Interested in using cell biology to study how plants interact with pathogens?
For many fungal, oomycete and bacterial plant pathogens successful infection of hosts is dependent upon their ability to colonize host inter cellular spaces, suppress plant immunity and gain access to the host cell to obtain nutrients. Stomata regulate gas exchange and transpiration during photosynthesis but are also a route by which pathogens gain entry to leaf tissues. To counter this, guard cells have evolved the ability to detect microorganisms, and microbe-induced closure of stomata is an essential layer of the plant’s immune system. However, closure of stomata against pathogens must be balanced with the need to regulate stomatal movement in response to other biotic and abiotic stresses and also the demands of physiological processes.
Despite the important contribution of stomata to plant immunity, the pathways underlying stomatal behavior and their interaction with the pathways controlling immunity remain largely unknown. We are seeking to dissect these pathways by asking the following major questions:
What are the molecular components of pathogen-induced stomatal closure? How does pathogen-induced stomatal closure intersect with other signaling pathways controlling stomatal apertures? What is the cell biology of stomatal closure?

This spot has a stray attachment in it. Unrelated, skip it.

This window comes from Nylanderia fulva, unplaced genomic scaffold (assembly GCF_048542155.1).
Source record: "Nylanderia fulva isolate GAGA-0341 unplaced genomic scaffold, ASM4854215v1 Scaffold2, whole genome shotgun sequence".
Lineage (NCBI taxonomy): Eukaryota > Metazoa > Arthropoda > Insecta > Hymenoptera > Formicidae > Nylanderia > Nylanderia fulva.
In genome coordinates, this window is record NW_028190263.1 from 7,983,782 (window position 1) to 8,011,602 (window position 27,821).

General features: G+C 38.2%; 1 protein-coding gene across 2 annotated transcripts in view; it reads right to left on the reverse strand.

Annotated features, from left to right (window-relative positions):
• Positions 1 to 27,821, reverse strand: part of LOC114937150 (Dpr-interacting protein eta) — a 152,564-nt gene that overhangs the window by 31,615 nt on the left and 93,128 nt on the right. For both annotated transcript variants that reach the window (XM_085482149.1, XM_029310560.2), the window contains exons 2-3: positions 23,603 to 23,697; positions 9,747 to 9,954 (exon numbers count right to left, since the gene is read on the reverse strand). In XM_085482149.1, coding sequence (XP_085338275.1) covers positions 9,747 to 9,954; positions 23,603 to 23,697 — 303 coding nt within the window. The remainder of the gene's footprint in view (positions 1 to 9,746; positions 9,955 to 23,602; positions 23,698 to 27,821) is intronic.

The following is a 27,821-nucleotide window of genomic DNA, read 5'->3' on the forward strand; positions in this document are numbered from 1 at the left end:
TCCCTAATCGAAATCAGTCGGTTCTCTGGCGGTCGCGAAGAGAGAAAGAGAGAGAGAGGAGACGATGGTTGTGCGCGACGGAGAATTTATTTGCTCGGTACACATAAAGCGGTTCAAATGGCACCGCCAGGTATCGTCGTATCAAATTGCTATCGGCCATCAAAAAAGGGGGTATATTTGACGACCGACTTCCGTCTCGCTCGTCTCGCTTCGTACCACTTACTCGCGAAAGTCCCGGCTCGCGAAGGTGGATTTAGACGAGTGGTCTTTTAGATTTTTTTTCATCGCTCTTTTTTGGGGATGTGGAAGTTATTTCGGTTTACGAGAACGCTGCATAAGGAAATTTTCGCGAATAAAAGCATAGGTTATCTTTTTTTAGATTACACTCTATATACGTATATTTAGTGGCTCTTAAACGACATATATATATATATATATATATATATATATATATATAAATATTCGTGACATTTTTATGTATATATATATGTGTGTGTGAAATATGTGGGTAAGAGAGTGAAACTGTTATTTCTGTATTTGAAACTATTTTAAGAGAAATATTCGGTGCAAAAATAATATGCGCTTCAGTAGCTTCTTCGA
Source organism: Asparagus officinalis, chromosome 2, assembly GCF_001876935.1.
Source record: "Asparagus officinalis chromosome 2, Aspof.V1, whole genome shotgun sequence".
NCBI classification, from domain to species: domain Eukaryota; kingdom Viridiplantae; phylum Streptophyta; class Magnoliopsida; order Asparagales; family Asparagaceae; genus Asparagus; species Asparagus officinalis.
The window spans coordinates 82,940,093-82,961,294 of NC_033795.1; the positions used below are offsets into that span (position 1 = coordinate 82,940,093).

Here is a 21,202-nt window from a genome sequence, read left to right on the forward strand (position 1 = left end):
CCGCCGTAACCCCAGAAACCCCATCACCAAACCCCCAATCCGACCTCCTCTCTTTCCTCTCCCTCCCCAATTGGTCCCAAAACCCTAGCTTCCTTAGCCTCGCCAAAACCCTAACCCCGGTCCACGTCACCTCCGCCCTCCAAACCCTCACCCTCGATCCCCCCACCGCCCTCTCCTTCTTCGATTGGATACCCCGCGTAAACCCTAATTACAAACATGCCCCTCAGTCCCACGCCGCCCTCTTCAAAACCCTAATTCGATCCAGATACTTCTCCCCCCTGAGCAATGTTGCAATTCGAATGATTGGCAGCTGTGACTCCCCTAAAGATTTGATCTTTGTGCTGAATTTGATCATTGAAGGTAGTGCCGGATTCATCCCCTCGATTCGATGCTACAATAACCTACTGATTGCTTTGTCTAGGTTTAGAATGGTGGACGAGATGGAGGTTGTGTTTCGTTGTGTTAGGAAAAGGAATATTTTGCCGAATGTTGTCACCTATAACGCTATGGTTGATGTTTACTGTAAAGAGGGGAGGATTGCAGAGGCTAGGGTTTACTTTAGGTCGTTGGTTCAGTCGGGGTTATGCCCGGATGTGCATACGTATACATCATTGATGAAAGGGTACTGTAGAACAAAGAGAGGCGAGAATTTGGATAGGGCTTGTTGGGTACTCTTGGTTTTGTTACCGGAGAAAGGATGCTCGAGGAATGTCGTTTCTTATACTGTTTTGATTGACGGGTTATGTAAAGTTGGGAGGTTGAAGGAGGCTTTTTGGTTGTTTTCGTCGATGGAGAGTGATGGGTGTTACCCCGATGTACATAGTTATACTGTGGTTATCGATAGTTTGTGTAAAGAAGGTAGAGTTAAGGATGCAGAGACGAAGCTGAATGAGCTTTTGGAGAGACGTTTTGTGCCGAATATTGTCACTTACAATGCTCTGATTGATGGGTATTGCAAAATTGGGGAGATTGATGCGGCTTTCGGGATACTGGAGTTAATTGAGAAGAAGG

We have developed a novel high throughput imaging method, which allows us to monitor and quantify the dynamics of stomatal behaviour. Combining the power of our high throughput imaging platform with cell biology, genetics, chemical interference and computational modeling we will dissect the regulation of stomatal apertures to answer the above questions.
We recently obtained funding to address these questions and are seeking for applicants at postdoctoral, research assistant, or PhD student level to fill two positions.
If you are a highly motivated researcher or student with a background in genetics and/or cell biology and interested in stomatal biology, please submit your application together with a covering letter detailing your motivation and research interests to Silke Robatzek (robatzek@TSL.ac.uk).